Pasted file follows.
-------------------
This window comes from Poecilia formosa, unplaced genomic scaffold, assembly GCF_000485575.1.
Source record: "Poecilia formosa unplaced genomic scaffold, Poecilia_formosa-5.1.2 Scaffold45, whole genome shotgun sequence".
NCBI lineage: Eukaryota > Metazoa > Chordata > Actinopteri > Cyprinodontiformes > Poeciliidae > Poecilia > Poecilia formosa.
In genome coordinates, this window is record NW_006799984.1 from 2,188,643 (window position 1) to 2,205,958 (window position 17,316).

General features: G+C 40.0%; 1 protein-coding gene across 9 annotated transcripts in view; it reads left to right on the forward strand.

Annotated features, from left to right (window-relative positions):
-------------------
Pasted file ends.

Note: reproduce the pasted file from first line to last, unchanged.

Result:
This window comes from Poecilia formosa, unplaced genomic scaffold, assembly GCF_000485575.1.
Source record: "Poecilia formosa unplaced genomic scaffold, Poecilia_formosa-5.1.2 Scaffold45, whole genome shotgun sequence".
NCBI lineage: Eukaryota > Metazoa > Chordata > Actinopteri > Cyprinodontiformes > Poeciliidae > Poecilia > Poecilia formosa.
In genome coordinates, this window is record NW_006799984.1 from 2,188,643 (window position 1) to 2,205,958 (window position 17,316).

General features: G+C 40.0%; 1 protein-coding gene across 9 annotated transcripts in view; it reads left to right on the forward strand.

Annotated features, from left to right (window-relative positions):